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STALKER: Shadow of Chernobyl

Back in 1999 an American wildlife survey team visited the site of the Chernobyl nuclear disaster to assess the impact of the accident on local flora and fauna. They were astonished by what they saw.

They expected to find blackened scrubland, sick with radiation poisoning. What they actually found was a full-blown wildlife preserve. A thriving ecosystem populated by wolves, eagles, black storks, rodents, wild boar and deer.

That idea, of a hostile place that teems with life, is coming to the PC. STALKER's creators, GSC Gameworld, describe it as a survival FPS. It's a game where your very existence is dependent on your resourcefulness and instinct to take what you must to live.

Tracking down prey; scavenging food; searching for shelter; bandaging your own wounds and relieving your own radiation poisoning are day-to-day activities, alongside working through the missions and exploring the landscape.

Your virtual life requires maintenance. You play a hunter, living off 30-square kilometres of tainted land surrounding Chernobyl.

"Around 2006 something happens within the heart of the Chernobyl reactor. There's a bright light, swiftly followed by massive panic," explains Darren Williams from publisher THQ.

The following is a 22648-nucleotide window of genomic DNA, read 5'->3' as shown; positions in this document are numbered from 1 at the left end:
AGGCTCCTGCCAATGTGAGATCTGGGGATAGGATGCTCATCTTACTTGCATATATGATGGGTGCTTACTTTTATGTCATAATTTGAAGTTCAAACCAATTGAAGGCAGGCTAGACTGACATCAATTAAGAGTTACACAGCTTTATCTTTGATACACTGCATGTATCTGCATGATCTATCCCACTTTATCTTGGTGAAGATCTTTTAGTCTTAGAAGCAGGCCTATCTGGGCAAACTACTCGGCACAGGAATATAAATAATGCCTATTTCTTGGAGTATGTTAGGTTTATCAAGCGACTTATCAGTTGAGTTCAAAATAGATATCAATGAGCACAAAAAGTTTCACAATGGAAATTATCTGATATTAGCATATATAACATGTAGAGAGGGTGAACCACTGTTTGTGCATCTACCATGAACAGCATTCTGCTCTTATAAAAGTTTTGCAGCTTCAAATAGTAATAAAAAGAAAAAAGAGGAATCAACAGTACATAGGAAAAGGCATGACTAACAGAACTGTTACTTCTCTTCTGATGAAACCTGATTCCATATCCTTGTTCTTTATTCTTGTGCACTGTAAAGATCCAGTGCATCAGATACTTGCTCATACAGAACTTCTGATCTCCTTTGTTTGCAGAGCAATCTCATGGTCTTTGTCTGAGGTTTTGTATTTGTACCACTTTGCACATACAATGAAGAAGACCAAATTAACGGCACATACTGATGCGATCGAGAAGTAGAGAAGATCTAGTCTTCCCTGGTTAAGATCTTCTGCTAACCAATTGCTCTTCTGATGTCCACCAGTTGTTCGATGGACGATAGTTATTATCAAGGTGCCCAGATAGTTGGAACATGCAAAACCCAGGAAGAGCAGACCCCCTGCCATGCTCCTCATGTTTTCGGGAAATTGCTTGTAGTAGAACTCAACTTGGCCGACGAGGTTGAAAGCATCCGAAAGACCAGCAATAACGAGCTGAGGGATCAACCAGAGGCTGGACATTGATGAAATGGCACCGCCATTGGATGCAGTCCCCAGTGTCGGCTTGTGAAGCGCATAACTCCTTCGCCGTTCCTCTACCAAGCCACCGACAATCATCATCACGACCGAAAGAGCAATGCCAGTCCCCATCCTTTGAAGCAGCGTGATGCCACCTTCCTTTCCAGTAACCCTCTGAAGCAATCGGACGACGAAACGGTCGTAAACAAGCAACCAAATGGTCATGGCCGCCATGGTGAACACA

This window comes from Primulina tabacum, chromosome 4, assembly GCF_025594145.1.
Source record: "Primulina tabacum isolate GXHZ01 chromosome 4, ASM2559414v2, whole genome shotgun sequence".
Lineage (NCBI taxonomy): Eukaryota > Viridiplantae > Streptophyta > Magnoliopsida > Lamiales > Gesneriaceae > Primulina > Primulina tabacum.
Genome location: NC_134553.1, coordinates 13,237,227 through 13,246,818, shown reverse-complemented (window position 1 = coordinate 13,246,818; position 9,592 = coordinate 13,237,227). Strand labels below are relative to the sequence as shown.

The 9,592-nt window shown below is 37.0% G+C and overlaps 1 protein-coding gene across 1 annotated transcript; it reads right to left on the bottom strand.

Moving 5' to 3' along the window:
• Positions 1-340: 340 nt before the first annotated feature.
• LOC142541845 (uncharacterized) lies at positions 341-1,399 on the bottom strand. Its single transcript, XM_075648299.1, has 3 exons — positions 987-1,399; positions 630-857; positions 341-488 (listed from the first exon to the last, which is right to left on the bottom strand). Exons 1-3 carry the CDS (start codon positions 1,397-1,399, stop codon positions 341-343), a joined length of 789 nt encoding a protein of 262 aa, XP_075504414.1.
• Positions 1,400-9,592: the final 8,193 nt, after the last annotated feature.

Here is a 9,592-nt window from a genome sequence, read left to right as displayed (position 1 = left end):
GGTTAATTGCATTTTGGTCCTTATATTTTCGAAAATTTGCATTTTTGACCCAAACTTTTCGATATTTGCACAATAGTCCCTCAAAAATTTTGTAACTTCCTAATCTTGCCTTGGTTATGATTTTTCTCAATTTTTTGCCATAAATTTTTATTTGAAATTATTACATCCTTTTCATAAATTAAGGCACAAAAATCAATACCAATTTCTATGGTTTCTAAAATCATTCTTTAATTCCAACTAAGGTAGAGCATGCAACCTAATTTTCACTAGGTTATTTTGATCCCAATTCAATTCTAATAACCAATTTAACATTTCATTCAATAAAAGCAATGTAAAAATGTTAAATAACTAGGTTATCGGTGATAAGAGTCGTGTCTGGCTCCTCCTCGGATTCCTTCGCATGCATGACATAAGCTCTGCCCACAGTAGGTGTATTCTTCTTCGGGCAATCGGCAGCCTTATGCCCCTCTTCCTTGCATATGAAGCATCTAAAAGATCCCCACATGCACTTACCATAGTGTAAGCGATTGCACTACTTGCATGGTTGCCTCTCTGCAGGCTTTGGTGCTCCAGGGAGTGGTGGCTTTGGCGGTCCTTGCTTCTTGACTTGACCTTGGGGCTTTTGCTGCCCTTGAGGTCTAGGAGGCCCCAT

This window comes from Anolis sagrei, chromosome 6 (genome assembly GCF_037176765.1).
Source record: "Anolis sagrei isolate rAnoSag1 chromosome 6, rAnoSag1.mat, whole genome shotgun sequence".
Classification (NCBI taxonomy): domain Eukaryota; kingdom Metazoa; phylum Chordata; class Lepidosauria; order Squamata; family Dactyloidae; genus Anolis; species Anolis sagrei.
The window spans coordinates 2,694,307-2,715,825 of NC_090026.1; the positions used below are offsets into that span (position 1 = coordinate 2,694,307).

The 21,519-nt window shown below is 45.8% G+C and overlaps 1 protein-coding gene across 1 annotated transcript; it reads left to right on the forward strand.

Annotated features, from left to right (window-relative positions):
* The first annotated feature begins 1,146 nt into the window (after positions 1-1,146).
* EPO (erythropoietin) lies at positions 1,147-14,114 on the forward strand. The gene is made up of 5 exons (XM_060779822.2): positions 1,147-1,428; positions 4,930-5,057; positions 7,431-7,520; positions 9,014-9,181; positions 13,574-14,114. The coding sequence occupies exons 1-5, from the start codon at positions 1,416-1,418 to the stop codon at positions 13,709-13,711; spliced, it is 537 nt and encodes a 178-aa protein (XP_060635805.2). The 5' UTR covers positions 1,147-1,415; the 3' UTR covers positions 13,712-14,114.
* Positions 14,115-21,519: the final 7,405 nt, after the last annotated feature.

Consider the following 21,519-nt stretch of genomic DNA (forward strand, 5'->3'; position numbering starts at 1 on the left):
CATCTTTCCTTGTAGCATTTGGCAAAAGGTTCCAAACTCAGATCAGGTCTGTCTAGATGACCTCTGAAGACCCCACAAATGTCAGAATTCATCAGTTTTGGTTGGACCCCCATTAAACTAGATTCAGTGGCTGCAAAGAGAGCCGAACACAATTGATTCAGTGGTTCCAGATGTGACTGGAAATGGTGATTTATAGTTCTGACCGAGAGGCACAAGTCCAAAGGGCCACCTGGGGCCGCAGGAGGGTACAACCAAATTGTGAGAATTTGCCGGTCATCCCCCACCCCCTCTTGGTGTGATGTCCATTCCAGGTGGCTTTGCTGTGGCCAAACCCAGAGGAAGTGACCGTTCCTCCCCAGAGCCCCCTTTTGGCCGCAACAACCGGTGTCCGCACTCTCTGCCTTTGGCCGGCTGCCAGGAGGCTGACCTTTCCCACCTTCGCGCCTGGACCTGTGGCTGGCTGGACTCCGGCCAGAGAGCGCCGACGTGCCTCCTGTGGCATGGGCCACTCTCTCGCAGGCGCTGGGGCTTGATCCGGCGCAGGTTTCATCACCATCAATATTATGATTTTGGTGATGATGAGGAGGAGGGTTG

"Everyone thinks there's been a second explosion at the reactor. The military quarantine the entire area in response. But people are curious."

From that point until 2012 (the game's chronological start point) rumours spread about strange humans infesting the zone, alongside pockets of energy and unidentified artefacts.

"A new group of people emerge, the Stalkers, mercenaries who enter the zone to explore and retrieve the artefacts. You play a novice, being nursed back to health by an arms dealer," explains Darren.

When developers talk about AI, they normally like to play it safe and talk about non-specifics. They say enemies will work in packs; that CPU forces will retreat if under fire, and they'll point to the way their infantry uses cover. But they won't explain why.

Why does a creature do the things it does? What's going on under the surface? What is their motivation? STALKER attempts to redress this lack of character. There's a reason for the action.

The wild animals are chasing down food because they're hungry. They look up, take note of you, then wander off. You're of no consequence. You are not a threat. There's an ecosystem at work.

This world is as detailed as we've ever seen. These visuals match, and yes, outclass anything we've seen in those banner games, Half-Life 2 and Doom 3.

That's why STALKER might just be ahead of its time: the huge play area, the constant changes and movement... it's like nothing we've played.

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